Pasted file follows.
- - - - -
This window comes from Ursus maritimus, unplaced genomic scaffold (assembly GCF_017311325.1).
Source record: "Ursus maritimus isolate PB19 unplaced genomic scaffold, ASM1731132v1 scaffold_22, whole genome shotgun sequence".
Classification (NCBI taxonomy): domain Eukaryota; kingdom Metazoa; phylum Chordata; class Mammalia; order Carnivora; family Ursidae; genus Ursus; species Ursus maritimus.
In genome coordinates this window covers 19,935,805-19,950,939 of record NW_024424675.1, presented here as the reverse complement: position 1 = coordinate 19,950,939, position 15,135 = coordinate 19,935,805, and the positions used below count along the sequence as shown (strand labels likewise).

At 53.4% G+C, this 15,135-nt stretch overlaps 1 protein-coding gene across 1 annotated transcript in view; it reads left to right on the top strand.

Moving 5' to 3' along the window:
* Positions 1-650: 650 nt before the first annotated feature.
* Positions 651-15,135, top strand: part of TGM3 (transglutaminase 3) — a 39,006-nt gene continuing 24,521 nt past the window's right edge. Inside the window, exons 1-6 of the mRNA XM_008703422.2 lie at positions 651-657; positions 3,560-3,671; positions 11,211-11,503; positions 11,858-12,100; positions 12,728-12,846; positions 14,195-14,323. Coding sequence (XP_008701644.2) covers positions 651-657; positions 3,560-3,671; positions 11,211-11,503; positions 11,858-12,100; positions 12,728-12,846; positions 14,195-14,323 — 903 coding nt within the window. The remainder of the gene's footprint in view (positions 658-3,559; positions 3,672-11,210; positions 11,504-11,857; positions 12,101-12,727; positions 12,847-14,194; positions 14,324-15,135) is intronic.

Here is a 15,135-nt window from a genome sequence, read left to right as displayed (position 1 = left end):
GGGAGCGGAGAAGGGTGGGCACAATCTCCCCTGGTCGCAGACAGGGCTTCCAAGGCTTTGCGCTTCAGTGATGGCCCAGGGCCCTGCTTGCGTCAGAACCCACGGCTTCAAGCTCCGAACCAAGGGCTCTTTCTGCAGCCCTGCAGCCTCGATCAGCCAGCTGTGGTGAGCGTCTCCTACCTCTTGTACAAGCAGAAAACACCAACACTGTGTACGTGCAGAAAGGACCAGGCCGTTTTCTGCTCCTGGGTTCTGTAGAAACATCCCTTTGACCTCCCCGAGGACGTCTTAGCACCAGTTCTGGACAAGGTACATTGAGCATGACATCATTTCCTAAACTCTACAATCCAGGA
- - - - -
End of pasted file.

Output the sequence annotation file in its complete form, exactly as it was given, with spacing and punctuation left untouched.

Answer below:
This window comes from Ursus maritimus, unplaced genomic scaffold (assembly GCF_017311325.1).
Source record: "Ursus maritimus isolate PB19 unplaced genomic scaffold, ASM1731132v1 scaffold_22, whole genome shotgun sequence".
Classification (NCBI taxonomy): domain Eukaryota; kingdom Metazoa; phylum Chordata; class Mammalia; order Carnivora; family Ursidae; genus Ursus; species Ursus maritimus.
In genome coordinates this window covers 19,935,805-19,950,939 of record NW_024424675.1, presented here as the reverse complement: position 1 = coordinate 19,950,939, position 15,135 = coordinate 19,935,805, and the positions used below count along the sequence as shown (strand labels likewise).

At 53.4% G+C, this 15,135-nt stretch overlaps 1 protein-coding gene across 1 annotated transcript in view; it reads left to right on the top strand.

Moving 5' to 3' along the window:
* Positions 1-650: 650 nt before the first annotated feature.
* Positions 651-15,135, top strand: part of TGM3 (transglutaminase 3) — a 39,006-nt gene continuing 24,521 nt past the window's right edge. Inside the window, exons 1-6 of the mRNA XM_008703422.2 lie at positions 651-657; positions 3,560-3,671; positions 11,211-11,503; positions 11,858-12,100; positions 12,728-12,846; positions 14,195-14,323. Coding sequence (XP_008701644.2) covers positions 651-657; positions 3,560-3,671; positions 11,211-11,503; positions 11,858-12,100; positions 12,728-12,846; positions 14,195-14,323 — 903 coding nt within the window. The remainder of the gene's footprint in view (positions 658-3,559; positions 3,672-11,210; positions 11,504-11,857; positions 12,101-12,727; positions 12,847-14,194; positions 14,324-15,135) is intronic.

Here is a 15,135-nt window from a genome sequence, read left to right as displayed (position 1 = left end):
GGGAGCGGAGAAGGGTGGGCACAATCTCCCCTGGTCGCAGACAGGGCTTCCAAGGCTTTGCGCTTCAGTGATGGCCCAGGGCCCTGCTTGCGTCAGAACCCACGGCTTCAAGCTCCGAACCAAGGGCTCTTTCTGCAGCCCTGCAGCCTCGATCAGCCAGCTGTGGTGAGCGTCTCCTACCTCTTGTACAAGCAGAAAACACCAACACTGTGTACGTGCAGAAAGGACCAGGCCGTTTTCTGCTCCTGGGTTCTGTAGAAACATCCCTTTGACCTCCCCGAGGACGTCTTAGCACCAGTTCTGGACAAGGTACATTGAGCATGACATCATTTCCTAAACTCTACAATCCAGGA